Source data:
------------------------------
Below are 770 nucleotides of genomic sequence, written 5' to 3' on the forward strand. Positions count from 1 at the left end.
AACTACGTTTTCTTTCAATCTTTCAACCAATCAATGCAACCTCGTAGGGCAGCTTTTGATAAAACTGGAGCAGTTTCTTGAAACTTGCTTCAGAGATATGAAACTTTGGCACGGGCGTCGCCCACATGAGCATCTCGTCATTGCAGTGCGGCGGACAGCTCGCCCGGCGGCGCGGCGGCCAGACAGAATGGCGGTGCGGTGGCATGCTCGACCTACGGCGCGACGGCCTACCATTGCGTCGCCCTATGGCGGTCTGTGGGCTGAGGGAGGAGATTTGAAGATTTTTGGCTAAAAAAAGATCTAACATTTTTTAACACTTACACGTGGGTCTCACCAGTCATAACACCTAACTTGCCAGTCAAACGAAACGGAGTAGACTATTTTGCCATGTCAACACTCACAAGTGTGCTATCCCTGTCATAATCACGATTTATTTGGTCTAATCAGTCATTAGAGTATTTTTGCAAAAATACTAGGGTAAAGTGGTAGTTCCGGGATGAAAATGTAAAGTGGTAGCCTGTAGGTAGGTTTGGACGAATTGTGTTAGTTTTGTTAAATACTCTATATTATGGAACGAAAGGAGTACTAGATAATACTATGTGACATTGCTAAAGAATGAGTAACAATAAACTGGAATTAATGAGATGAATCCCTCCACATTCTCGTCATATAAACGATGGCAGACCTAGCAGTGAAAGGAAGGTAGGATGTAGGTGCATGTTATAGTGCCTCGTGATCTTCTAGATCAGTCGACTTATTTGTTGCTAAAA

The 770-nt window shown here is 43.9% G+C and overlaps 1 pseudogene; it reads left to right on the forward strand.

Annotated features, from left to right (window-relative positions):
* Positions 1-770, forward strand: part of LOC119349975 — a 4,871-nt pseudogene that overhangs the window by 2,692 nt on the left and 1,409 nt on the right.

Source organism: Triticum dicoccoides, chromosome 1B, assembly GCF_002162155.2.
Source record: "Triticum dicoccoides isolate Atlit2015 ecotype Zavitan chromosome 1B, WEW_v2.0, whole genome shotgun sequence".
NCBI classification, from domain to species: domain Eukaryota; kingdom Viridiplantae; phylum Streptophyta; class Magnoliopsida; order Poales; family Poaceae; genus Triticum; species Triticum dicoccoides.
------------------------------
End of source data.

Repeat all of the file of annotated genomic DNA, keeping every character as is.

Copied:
Below are 770 nucleotides of genomic sequence, written 5' to 3' on the forward strand. Positions count from 1 at the left end.
AACTACGTTTTCTTTCAATCTTTCAACCAATCAATGCAACCTCGTAGGGCAGCTTTTGATAAAACTGGAGCAGTTTCTTGAAACTTGCTTCAGAGATATGAAACTTTGGCACGGGCGTCGCCCACATGAGCATCTCGTCATTGCAGTGCGGCGGACAGCTCGCCCGGCGGCGCGGCGGCCAGACAGAATGGCGGTGCGGTGGCATGCTCGACCTACGGCGCGACGGCCTACCATTGCGTCGCCCTATGGCGGTCTGTGGGCTGAGGGAGGAGATTTGAAGATTTTTGGCTAAAAAAAGATCTAACATTTTTTAACACTTACACGTGGGTCTCACCAGTCATAACACCTAACTTGCCAGTCAAACGAAACGGAGTAGACTATTTTGCCATGTCAACACTCACAAGTGTGCTATCCCTGTCATAATCACGATTTATTTGGTCTAATCAGTCATTAGAGTATTTTTGCAAAAATACTAGGGTAAAGTGGTAGTTCCGGGATGAAAATGTAAAGTGGTAGCCTGTAGGTAGGTTTGGACGAATTGTGTTAGTTTTGTTAAATACTCTATATTATGGAACGAAAGGAGTACTAGATAATACTATGTGACATTGCTAAAGAATGAGTAACAATAAACTGGAATTAATGAGATGAATCCCTCCACATTCTCGTCATATAAACGATGGCAGACCTAGCAGTGAAAGGAAGGTAGGATGTAGGTGCATGTTATAGTGCCTCGTGATCTTCTAGATCAGTCGACTTATTTGTTGCTAAAA

The 770-nt window shown here is 43.9% G+C and overlaps 1 pseudogene; it reads left to right on the forward strand.

Annotated features, from left to right (window-relative positions):
* Positions 1-770, forward strand: part of LOC119349975 — a 4,871-nt pseudogene that overhangs the window by 2,692 nt on the left and 1,409 nt on the right.

Source organism: Triticum dicoccoides, chromosome 1B, assembly GCF_002162155.2.
Source record: "Triticum dicoccoides isolate Atlit2015 ecotype Zavitan chromosome 1B, WEW_v2.0, whole genome shotgun sequence".
NCBI classification, from domain to species: domain Eukaryota; kingdom Viridiplantae; phylum Streptophyta; class Magnoliopsida; order Poales; family Poaceae; genus Triticum; species Triticum dicoccoides.